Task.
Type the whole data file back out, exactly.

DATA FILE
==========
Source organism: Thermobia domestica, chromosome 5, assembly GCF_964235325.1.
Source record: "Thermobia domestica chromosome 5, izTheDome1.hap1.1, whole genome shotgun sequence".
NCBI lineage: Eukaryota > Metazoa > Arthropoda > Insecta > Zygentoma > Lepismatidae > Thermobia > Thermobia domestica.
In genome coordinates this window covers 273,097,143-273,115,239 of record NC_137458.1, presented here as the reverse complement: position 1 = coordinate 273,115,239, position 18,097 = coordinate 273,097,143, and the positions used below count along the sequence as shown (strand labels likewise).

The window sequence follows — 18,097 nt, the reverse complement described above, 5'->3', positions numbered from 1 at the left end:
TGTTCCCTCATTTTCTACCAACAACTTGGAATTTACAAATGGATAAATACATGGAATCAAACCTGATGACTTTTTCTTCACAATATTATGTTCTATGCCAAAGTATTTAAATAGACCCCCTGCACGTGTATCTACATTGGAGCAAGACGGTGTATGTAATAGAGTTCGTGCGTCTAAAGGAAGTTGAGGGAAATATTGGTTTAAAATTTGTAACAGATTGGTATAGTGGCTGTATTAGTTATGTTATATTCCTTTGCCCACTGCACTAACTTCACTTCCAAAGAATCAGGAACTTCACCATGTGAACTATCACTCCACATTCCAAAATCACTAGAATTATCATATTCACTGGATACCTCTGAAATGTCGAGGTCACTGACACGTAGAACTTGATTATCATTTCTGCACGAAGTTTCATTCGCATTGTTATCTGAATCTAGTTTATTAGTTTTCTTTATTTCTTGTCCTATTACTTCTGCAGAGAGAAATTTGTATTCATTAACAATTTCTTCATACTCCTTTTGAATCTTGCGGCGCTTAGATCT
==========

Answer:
Source organism: Thermobia domestica, chromosome 5, assembly GCF_964235325.1.
Source record: "Thermobia domestica chromosome 5, izTheDome1.hap1.1, whole genome shotgun sequence".
NCBI lineage: Eukaryota > Metazoa > Arthropoda > Insecta > Zygentoma > Lepismatidae > Thermobia > Thermobia domestica.
In genome coordinates this window covers 273,097,143-273,115,239 of record NC_137458.1, presented here as the reverse complement: position 1 = coordinate 273,115,239, position 18,097 = coordinate 273,097,143, and the positions used below count along the sequence as shown (strand labels likewise).

The window sequence follows — 18,097 nt, the reverse complement described above, 5'->3', positions numbered from 1 at the left end:
TGTTCCCTCATTTTCTACCAACAACTTGGAATTTACAAATGGATAAATACATGGAATCAAACCTGATGACTTTTTCTTCACAATATTATGTTCTATGCCAAAGTATTTAAATAGACCCCCTGCACGTGTATCTACATTGGAGCAAGACGGTGTATGTAATAGAGTTCGTGCGTCTAAAGGAAGTTGAGGGAAATATTGGTTTAAAATTTGTAACAGATTGGTATAGTGGCTGTATTAGTTATGTTATATTCCTTTGCCCACTGCACTAACTTCACTTCCAAAGAATCAGGAACTTCACCATGTGAACTATCACTCCACATTCCAAAATCACTAGAATTATCATATTCACTGGATACCTCTGAAATGTCGAGGTCACTGACACGTAGAACTTGATTATCATTTCTGCACGAAGTTTCATTCGCATTGTTATCTGAATCTAGTTTATTAGTTTTCTTTATTTCTTGTCCTATTACTTCTGCAGAGAGAAATTTGTATTCATTAACAATTTCTTCATACTCCTTTTGAATCTTGCGGCGCTTAGATCT